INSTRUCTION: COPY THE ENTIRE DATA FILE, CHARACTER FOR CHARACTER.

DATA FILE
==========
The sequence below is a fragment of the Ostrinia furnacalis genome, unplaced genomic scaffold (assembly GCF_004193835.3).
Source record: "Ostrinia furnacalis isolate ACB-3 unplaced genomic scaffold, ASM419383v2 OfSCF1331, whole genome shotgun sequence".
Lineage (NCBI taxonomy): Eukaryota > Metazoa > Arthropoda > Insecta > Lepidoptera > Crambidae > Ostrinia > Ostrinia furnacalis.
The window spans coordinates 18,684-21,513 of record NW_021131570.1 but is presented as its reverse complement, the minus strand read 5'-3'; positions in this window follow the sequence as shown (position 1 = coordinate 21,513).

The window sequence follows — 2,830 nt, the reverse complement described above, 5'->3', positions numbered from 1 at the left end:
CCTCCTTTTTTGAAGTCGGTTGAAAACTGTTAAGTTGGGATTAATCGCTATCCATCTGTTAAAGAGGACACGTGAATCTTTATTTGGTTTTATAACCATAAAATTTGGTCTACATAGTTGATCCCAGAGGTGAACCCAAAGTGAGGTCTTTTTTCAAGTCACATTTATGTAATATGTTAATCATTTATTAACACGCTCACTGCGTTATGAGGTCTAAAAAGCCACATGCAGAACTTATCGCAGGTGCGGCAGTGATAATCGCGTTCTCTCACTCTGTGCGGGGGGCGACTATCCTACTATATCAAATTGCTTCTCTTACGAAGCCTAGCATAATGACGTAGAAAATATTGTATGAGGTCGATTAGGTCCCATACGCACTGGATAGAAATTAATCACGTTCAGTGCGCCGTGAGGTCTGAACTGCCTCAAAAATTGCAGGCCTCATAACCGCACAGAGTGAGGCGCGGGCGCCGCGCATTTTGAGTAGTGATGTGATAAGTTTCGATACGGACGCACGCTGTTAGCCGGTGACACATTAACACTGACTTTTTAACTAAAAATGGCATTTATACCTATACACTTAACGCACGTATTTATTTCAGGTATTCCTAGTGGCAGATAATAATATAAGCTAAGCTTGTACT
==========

The sequence below is a fragment of the Ostrinia furnacalis genome, unplaced genomic scaffold (assembly GCF_004193835.3).
Source record: "Ostrinia furnacalis isolate ACB-3 unplaced genomic scaffold, ASM419383v2 OfSCF1331, whole genome shotgun sequence".
Lineage (NCBI taxonomy): Eukaryota > Metazoa > Arthropoda > Insecta > Lepidoptera > Crambidae > Ostrinia > Ostrinia furnacalis.
The window spans coordinates 18,684-21,513 of record NW_021131570.1 but is presented as its reverse complement, the minus strand read 5'-3'; positions in this window follow the sequence as shown (position 1 = coordinate 21,513).

The window sequence follows — 2,830 nt, the reverse complement described above, 5'->3', positions numbered from 1 at the left end:
CCTCCTTTTTTGAAGTCGGTTGAAAACTGTTAAGTTGGGATTAATCGCTATCCATCTGTTAAAGAGGACACGTGAATCTTTATTTGGTTTTATAACCATAAAATTTGGTCTACATAGTTGATCCCAGAGGTGAACCCAAAGTGAGGTCTTTTTTCAAGTCACATTTATGTAATATGTTAATCATTTATTAACACGCTCACTGCGTTATGAGGTCTAAAAAGCCACATGCAGAACTTATCGCAGGTGCGGCAGTGATAATCGCGTTCTCTCACTCTGTGCGGGGGGCGACTATCCTACTATATCAAATTGCTTCTCTTACGAAGCCTAGCATAATGACGTAGAAAATATTGTATGAGGTCGATTAGGTCCCATACGCACTGGATAGAAATTAATCACGTTCAGTGCGCCGTGAGGTCTGAACTGCCTCAAAAATTGCAGGCCTCATAACCGCACAGAGTGAGGCGCGGGCGCCGCGCATTTTGAGTAGTGATGTGATAAGTTTCGATACGGACGCACGCTGTTAGCCGGTGACACATTAACACTGACTTTTTAACTAAAAATGGCATTTATACCTATACACTTAACGCACGTATTTATTTCAGGTATTCCTAGTGGCAGATAATAATATAAGCTAAGCTTGTACT